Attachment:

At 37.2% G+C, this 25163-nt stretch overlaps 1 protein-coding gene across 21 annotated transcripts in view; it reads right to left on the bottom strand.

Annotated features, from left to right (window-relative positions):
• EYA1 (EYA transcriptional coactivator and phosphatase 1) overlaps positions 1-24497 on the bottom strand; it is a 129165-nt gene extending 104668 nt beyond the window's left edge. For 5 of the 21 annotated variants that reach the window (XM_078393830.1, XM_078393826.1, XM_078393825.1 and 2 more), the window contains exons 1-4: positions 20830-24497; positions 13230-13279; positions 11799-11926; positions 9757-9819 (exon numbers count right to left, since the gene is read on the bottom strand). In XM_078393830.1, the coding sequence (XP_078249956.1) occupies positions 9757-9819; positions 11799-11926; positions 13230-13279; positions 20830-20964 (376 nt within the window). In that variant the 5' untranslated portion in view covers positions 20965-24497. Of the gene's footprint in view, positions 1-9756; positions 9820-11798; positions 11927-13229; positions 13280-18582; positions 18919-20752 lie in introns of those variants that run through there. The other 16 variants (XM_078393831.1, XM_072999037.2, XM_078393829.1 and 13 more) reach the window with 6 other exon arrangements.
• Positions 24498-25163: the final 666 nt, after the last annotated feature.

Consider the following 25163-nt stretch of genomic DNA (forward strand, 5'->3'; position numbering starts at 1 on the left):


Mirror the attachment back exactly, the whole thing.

At 37.2% G+C, this 25163-nt stretch overlaps 1 protein-coding gene across 21 annotated transcripts in view; it reads right to left on the bottom strand.

Annotated features, from left to right (window-relative positions):
• EYA1 (EYA transcriptional coactivator and phosphatase 1) overlaps positions 1-24497 on the bottom strand; it is a 129165-nt gene extending 104668 nt beyond the window's left edge. For 5 of the 21 annotated variants that reach the window (XM_078393830.1, XM_078393826.1, XM_078393825.1 and 2 more), the window contains exons 1-4: positions 20830-24497; positions 13230-13279; positions 11799-11926; positions 9757-9819 (exon numbers count right to left, since the gene is read on the bottom strand). In XM_078393830.1, the coding sequence (XP_078249956.1) occupies positions 9757-9819; positions 11799-11926; positions 13230-13279; positions 20830-20964 (376 nt within the window). In that variant the 5' untranslated portion in view covers positions 20965-24497. Of the gene's footprint in view, positions 1-9756; positions 9820-11798; positions 11927-13229; positions 13280-18582; positions 18919-20752 lie in introns of those variants that run through there. The other 16 variants (XM_078393831.1, XM_072999037.2, XM_078393829.1 and 13 more) reach the window with 6 other exon arrangements.
• Positions 24498-25163: the final 666 nt, after the last annotated feature.

Consider the following 25163-nt stretch of genomic DNA (forward strand, 5'->3'; position numbering starts at 1 on the left):